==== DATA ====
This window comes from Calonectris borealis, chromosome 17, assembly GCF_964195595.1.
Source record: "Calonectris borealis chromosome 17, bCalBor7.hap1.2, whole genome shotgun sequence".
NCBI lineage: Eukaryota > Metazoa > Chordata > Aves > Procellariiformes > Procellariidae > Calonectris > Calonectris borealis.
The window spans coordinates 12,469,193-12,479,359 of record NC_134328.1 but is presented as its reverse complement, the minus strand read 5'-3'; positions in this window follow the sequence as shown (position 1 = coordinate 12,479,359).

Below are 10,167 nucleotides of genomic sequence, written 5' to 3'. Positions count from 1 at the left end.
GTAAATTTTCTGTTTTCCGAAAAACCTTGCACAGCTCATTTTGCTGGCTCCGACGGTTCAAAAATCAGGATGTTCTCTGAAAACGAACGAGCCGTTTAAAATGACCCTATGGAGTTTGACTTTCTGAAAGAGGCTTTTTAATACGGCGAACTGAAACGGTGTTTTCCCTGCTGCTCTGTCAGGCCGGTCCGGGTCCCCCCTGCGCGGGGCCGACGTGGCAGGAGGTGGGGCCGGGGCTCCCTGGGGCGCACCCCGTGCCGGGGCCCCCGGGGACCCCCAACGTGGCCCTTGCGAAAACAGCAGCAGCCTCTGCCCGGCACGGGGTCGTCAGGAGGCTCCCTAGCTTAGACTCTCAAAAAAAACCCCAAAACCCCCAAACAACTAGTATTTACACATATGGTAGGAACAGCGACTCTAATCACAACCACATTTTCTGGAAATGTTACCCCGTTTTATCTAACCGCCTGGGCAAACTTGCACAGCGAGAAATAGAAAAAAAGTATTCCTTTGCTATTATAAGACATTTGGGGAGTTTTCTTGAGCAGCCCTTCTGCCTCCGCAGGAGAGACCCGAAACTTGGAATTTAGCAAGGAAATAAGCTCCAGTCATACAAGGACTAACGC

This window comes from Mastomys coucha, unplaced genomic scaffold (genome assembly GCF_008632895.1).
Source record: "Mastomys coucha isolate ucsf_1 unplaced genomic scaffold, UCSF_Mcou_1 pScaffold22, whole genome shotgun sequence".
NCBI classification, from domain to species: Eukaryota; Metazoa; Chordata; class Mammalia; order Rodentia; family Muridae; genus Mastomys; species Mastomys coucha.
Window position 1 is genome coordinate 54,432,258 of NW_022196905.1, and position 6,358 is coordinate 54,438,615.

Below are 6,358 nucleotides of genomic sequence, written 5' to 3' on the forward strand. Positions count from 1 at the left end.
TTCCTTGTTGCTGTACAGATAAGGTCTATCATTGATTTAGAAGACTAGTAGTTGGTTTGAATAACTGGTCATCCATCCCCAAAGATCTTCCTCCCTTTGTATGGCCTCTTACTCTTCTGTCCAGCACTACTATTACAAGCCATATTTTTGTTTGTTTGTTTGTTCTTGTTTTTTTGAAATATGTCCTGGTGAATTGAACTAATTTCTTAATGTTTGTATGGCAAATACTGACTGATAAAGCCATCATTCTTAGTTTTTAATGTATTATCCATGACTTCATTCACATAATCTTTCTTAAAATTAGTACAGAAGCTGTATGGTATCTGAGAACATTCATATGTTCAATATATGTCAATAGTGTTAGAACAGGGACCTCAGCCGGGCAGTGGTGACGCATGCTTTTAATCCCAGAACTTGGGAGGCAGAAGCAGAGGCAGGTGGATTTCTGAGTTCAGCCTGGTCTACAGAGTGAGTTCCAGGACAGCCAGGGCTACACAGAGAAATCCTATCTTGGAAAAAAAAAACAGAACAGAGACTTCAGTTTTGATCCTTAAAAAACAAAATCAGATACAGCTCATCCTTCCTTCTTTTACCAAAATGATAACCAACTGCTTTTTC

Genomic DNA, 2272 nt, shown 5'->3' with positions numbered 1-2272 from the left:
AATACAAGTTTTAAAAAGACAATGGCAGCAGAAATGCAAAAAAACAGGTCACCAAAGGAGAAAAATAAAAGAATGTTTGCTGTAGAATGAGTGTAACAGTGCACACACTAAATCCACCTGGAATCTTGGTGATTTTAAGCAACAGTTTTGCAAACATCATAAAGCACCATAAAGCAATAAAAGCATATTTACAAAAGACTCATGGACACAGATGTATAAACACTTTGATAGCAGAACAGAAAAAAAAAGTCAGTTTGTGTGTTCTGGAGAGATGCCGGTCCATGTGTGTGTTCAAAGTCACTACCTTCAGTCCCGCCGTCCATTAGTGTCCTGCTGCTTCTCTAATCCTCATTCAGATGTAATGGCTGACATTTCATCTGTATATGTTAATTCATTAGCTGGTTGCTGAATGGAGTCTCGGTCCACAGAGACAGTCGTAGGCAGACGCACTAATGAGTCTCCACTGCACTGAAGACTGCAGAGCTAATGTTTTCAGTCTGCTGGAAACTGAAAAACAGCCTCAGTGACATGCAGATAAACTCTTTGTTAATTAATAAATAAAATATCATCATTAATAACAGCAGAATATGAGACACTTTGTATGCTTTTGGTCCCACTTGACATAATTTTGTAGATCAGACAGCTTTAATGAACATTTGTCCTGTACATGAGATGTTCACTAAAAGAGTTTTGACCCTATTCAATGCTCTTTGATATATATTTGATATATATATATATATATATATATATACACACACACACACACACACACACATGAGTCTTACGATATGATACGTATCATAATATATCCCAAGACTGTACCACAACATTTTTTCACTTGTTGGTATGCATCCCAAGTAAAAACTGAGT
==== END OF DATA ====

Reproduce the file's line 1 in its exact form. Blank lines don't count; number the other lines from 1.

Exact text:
This window comes from Calonectris borealis, chromosome 17, assembly GCF_964195595.1.